George Fox (1624-1691)
George Fox, the founder of the Quaker movement, was the son of a Leicestershire weaver and was apprenticed to a shoemaker and wool-dealer. His "Journal," first published in 1694 after his death, ranks among the great religious biographies of the world. The early extracts that follow show how he reached his own firsthand experience of Christ, after wide acquaintance with Puritanism in all its forms.
As I had forsaken all the priests, so I left the separate preachers also, and those called the most experienced people; for I saw there was none among them all that could speak to my condition. And when all my hopes in them and in all men were gone, so that I had nothing outwardly to help me, nor could tell what to do, then, Oh then, I heard a voice which said, "There is one, even Christ Jesus, that can speak to thy condition," and when I heard it my heart did leap for joy. Then the Lord did let me see why there was none upon the earth that could speak to my condition, namely, that I might give him all the glory; for all are concluded under sin, and shut up in unbelief as I had been, that Jesus Christ might have the pre-eminence, who enlightens, and gives grace, and faith, and power. Thus, when God doth work who shall let [prevent] it? And this I knew experimentally.
My desires after the Lord grew stronger, and zeal in the pure knowledge of God and of Christ alone, without the help of any man, book, or writing. For though I read the Scriptures that spoke of Christ and of God, yet I knew him not but by revelation, as he who hath the key did open, and as the Father of life drew me to his Son by his spirit. And then the Lord did gently lead me along, and did let see his love, which was endless and eternal, and surpasseth all the knowledge that men have in the natural state, or can get by history or books; and that love let me see myself as I was without him. And I was afraid of all company, for I saw them perfectly where they were, through the love of God which let me see myself. I had not fellowship with any people, priests, or professors, nor any sort of separated people, but with Christ, who hath the key, and opened the door of light and life unto me. And I was afraid of all carnal talk and talkers, for I could see nothing but corruptions, and the life lay under the burden of corruptions. And when I myself was in the deep, under all shut up, I could not believe that I should ever overcome; my troubles, my sorrows, and my temptations were so great, that I thought many times I should have despaired, I was so tempted. But when Christ opened to me how he was tempted by the same Devil, and had overcome him and bruised his head, and that through him and his power, light, grace and spirit, I should overcome also, I had confidence in him. So he it was that opened to me when I was shut up and had not hope nor faith. Christ it was who had enlightened me, that gave me his light to believe in, and gave me hope, which is himself, revealed himself in me, and gave me his spirit and gave me his grace, which I found sufficient in the deeps and in weakness. Thus, in the deepest miseries, and in greatest sorrows and temptations, that many times beset me, the Lord in his mercy did keep me.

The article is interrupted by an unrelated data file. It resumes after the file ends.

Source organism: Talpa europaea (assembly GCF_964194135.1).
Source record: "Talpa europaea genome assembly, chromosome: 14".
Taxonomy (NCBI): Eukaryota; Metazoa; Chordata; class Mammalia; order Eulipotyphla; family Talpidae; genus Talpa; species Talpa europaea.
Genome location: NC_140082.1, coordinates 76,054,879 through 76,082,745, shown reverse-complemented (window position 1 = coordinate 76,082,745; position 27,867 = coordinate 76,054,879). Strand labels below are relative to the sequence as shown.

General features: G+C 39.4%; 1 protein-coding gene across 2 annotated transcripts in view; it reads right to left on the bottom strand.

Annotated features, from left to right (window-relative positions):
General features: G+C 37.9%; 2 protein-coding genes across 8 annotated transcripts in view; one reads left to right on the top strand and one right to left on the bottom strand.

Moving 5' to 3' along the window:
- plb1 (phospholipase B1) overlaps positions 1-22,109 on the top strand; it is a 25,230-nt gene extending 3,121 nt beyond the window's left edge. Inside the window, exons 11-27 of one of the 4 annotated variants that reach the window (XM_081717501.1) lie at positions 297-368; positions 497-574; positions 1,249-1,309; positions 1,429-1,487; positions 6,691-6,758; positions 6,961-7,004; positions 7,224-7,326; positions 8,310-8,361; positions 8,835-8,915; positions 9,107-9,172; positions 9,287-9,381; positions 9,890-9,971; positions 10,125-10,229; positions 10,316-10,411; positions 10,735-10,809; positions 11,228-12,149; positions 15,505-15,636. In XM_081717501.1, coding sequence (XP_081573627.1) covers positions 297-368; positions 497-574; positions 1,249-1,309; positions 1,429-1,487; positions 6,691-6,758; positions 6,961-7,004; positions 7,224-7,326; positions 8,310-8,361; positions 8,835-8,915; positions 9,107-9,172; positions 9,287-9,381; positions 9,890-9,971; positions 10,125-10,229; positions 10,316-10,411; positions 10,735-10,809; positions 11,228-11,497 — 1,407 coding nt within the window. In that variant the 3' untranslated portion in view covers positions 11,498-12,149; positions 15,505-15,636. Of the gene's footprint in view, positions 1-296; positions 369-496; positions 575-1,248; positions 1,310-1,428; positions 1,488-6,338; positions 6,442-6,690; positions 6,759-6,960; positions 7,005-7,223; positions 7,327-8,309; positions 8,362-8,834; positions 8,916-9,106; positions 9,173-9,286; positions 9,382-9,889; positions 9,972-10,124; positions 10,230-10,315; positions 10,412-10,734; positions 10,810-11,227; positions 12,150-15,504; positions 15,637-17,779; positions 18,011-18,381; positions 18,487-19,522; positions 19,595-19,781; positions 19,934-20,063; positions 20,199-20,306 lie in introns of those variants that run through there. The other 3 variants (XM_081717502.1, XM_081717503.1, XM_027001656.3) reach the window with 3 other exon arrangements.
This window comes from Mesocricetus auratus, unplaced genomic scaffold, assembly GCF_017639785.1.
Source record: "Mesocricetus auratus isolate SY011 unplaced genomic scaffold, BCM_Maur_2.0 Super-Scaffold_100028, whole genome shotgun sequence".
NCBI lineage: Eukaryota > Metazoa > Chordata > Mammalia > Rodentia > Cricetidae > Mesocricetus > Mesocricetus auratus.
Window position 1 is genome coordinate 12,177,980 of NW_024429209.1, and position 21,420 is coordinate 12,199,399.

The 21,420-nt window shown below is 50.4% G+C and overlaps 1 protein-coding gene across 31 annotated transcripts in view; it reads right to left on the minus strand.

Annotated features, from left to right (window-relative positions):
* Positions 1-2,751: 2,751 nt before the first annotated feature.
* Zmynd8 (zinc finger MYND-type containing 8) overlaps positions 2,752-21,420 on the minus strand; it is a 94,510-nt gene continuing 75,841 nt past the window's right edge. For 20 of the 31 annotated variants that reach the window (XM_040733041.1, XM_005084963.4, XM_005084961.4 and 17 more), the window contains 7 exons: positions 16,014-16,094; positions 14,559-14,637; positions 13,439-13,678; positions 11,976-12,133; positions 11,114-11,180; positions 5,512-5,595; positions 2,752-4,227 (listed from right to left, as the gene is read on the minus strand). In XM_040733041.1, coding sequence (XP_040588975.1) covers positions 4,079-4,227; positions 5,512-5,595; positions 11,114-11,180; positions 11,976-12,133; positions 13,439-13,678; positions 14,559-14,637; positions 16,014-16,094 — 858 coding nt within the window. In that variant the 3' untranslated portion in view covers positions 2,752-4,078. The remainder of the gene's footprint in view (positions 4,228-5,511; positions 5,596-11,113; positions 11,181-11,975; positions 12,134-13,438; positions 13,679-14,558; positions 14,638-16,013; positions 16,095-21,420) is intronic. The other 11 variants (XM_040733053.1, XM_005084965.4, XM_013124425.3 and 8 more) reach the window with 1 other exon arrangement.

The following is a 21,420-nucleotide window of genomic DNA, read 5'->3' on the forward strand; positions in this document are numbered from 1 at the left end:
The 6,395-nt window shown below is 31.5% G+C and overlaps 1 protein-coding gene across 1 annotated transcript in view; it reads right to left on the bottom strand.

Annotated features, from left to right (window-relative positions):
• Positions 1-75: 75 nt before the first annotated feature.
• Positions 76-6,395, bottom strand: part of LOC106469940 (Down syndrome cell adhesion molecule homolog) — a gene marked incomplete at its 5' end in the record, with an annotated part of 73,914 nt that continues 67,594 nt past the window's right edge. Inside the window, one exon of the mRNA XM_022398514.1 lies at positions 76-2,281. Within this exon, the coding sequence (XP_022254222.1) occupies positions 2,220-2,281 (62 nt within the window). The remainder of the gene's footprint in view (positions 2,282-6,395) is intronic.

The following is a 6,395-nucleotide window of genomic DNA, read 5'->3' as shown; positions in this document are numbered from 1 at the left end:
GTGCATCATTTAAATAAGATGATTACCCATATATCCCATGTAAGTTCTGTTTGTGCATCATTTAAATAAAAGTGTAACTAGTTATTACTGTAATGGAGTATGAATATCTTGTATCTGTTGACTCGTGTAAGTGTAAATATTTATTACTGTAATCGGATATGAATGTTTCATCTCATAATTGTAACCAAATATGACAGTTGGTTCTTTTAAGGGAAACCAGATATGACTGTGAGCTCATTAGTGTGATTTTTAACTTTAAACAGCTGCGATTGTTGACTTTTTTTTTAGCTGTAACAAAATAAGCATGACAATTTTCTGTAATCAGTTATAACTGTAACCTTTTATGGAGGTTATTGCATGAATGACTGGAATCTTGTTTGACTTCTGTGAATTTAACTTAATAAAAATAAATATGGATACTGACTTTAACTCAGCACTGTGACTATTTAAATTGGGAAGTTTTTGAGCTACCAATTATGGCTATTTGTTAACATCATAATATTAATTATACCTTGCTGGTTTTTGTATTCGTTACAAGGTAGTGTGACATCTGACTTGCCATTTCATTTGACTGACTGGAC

And I found that there were two thirsts in me, the one after the creatures, to have gotten help and strength there, and the other after the Lord the creator and his Son Jesus Christ. And I saw all the world could do me no good. If I had a king's diet, palace, and attendance, all would have been as nothing, for nothing gave me comfort but the Lord by his power.
George Fox, Journal, ed. John L. Nickalls, 1952, pp. 11-12 (entry for 1647).
I was under great temptations sometimes, and my inward sufferings were heavy; but I could find none to open my condition to but the Lord alone, unto whom I cried night and day. And I went back into Nottinghamshire, and there the Lord shewed me that the natures of those things which were hurtful without were within, in the hearts and minds of wicked men. The natures of dogs, swine, vipers, of Sodom and Egypt, Pharaoh, Cain, Ishmael, Esau, etc. The natures of these I saw within, though people had been looking without. And I cried to the Lord, saying, "Why should I be thus, seeing I was never addicted to commit those evils?" And the Lord answered that it was needful I should have a sense of all conditions, how else should I speak to all conditions; and in this I saw the infinite love of God. I saw also that there was an ocean of darkness and death, but an infinite ocean of light and love, which flowed over the ocean of darkness. And in that also I saw the infinite love of God; and I had great openings.
And as I was walking by the steeplehouse side, in the town of Mansfield, the Lord said unto me, "That which the people do trample upon must be thy food." And as the Lord spoke he opened it to me how that people and professors did trample upon the life, even the life of Christ was trampled upon; and they fed upon words, and fed one another with words, but trampled upon the life, and trampled under foot the blood of the Son of God, which blood was my life, and they lived in their airy notions, talking of him. It seemed strange to me at the first that I should feed on that which the high professors trampled upon, but the Lord opened it clearly to me by his eternal spirit and power.
Ibid., pp. 19-20 (entry for 1647).